@1x vs @2x vs @3x

I understand how (or correct me if I’m wrong) Retina works in regards to the “I” devices.
You supply 3 versions of an icon/graphic, where one is (example) 32x32 which would be used for iPad2 (non-retina),
and 64x64 (for Iphone4/5, and Ipad Retina), and 96x96 for new iPhone6/6+, these would be named (example)
image.png, image@2x.png and image@3x.png.

You code would reference only “image.png” and iOS will replace it if necessary with the @2x or @3x version based on device.

NOW… all that being said (assuming I stated it correctly).

What if you DON’T supply all 3 versions?

  • If you supply only 32x32 (image.png), what does Retina and iPhone6 do?, do they upscale the supplied image? or show the wrong “size”
  • Same if you only supply the @2x version, what does iPad2 do? what does iPhone6 do?
  • lastly, what if you supply a single LARGER image (say 192x192), and use drawpicture to resize it? Does the developer have to resize based on device? or would the resize convert Points to Pixels and create an image the correct number of pixels based on device?

I have an app idea, that if I had to create all 3 versions of each graphic, would 3 x 180 images (540 total), not only is that a TON of images to manage (let alone create), its a huge impact on bundle size. So I’m actually hoping that bullet #3 results in a “good” result, and I only have to manage ONE version of each graphic, and can have the app downscale to the device when the app initializes.

Am I way off base here? Ideas? comments?

It will upscale or downscale on the basis of what image you give and it needs.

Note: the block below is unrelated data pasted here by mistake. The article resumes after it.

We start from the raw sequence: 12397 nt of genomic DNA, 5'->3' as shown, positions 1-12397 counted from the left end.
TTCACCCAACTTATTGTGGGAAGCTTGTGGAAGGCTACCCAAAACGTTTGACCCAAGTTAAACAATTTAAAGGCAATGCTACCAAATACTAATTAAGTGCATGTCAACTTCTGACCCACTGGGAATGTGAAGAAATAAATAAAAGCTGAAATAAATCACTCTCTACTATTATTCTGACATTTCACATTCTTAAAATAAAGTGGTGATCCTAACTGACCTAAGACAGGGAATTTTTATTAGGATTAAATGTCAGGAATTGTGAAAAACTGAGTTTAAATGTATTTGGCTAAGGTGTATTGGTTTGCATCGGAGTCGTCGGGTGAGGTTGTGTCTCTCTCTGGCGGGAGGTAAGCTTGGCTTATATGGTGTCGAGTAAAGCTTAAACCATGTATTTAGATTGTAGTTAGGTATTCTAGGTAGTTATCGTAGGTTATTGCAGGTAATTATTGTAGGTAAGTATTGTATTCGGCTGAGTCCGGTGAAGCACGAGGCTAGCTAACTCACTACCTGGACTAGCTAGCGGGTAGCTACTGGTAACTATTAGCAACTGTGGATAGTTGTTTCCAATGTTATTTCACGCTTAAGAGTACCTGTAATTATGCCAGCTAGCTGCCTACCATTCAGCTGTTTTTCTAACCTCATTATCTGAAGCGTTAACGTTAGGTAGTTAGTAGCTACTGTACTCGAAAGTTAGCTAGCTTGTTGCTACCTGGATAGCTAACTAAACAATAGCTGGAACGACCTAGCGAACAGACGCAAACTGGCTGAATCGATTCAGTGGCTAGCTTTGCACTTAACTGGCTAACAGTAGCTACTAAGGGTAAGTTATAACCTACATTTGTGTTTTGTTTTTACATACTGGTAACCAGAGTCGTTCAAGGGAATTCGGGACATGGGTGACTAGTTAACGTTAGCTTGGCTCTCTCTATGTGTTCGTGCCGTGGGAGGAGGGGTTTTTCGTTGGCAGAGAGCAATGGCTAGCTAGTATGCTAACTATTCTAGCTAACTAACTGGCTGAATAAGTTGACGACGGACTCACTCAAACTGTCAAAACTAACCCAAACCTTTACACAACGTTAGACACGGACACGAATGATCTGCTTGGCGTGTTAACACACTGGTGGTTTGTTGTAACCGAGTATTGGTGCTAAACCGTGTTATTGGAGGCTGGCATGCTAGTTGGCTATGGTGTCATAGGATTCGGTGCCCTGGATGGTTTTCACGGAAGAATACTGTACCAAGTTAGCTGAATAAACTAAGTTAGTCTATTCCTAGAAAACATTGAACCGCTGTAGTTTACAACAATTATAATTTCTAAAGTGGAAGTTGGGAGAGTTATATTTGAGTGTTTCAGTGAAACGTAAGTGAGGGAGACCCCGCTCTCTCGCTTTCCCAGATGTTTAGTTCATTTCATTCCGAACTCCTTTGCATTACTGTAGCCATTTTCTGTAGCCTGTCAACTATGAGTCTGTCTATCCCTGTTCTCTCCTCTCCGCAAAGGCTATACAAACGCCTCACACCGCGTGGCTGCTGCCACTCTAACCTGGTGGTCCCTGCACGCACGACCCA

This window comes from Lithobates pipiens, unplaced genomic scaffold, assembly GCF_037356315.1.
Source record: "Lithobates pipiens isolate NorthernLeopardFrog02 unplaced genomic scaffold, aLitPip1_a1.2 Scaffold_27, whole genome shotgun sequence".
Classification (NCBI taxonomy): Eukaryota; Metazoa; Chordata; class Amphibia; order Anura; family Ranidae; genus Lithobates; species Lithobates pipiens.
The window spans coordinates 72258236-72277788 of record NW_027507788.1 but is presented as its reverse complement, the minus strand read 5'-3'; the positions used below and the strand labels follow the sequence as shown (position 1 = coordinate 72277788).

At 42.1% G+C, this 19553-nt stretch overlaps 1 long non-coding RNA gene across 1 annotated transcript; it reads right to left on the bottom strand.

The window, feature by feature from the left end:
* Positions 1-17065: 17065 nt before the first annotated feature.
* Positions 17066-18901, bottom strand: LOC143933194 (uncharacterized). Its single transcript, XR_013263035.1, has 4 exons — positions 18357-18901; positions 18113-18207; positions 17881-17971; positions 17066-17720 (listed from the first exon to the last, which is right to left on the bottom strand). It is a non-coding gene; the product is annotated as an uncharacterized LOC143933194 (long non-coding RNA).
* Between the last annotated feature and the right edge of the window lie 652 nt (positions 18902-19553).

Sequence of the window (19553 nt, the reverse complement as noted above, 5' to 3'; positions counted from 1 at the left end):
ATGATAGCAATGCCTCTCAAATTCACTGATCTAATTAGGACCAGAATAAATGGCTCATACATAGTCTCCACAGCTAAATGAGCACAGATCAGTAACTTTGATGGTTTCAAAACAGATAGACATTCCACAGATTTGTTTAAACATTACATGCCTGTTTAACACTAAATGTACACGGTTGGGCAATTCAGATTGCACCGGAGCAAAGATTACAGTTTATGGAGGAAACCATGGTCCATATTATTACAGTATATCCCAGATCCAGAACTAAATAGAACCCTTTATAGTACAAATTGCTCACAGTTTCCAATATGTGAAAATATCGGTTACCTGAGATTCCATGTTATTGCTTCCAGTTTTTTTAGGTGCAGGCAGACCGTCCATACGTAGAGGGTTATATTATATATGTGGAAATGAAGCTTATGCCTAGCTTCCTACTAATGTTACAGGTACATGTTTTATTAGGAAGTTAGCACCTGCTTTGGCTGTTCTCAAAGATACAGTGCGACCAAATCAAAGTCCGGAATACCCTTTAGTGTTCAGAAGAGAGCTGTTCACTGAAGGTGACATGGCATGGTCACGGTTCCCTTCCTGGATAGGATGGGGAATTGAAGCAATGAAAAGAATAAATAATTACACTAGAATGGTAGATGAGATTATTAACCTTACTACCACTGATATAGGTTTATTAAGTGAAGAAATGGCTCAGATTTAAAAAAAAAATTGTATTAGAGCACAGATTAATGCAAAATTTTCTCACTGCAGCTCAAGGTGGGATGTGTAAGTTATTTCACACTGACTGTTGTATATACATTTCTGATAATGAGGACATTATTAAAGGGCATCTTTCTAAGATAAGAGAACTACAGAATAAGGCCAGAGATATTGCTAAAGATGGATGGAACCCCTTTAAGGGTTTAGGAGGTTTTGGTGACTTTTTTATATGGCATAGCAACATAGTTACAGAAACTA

The downscale is better than upscale (obviously)
But if you make the images for all the sizes then you can understand whether if better to not have smaller details in the images (for the lower sizes) that will not give the desired effect but instead appear as “noise”.
Using only the automatic downscale then you save space but you can have images with artifacts.

And don’t forget that this “scale” operation is not without a power and time cost.

So you are saying…if I supply ONE image (larger than required for @3x) and reference it without the “@” designator .

I realize that there is a cost, nice thing is, that cost can be consumed once at app startup. The images can be loaded into an array or dictionary once they have be scaled for the device.

Downscaling might produce some “blur” at smaller sizes, but I’m kind of hoping that the pixel/point will minimize how the eye percieves it

Generally depends on the image contents and sometime the results are worst then you expect, sometimes better

Apple does caution about downscaling artifacts that can occur doing this
They give guidelines on this sort of thing to try & nudge you in the right direction and suggest providing all 3 pngs (which will be quite small at any rate)

For tasks like this, I can only recommend to have a look at Affinity Designer. Create your graphics as vector and export them to all 3 PNG sizes with one click. This won’t reduce the bundle size, although for icons it can’t be that much, but you don’t have to create differently sized images.

EDIT: I did not find references to this, but it seems to me you can also attach an ~iPad extension to the filename and this way restrict the use of the image to iPad only. Probably there will be an ~iPhone extension too – if I am right. Do you know any references for this? (I tried to run an iOS app with an image with an ~iPad extension and it did not appear on an iPhone view until I removed the tag.) If this is a feature indeed, it saves a lot of manual file handling again if you need different images for the different devices.

Keep in mind that these devices don’t have as much memory as we do on the desktop. Preloading all of the images may actually hurt you and the user in the long run.

+1 for Affinity Designer.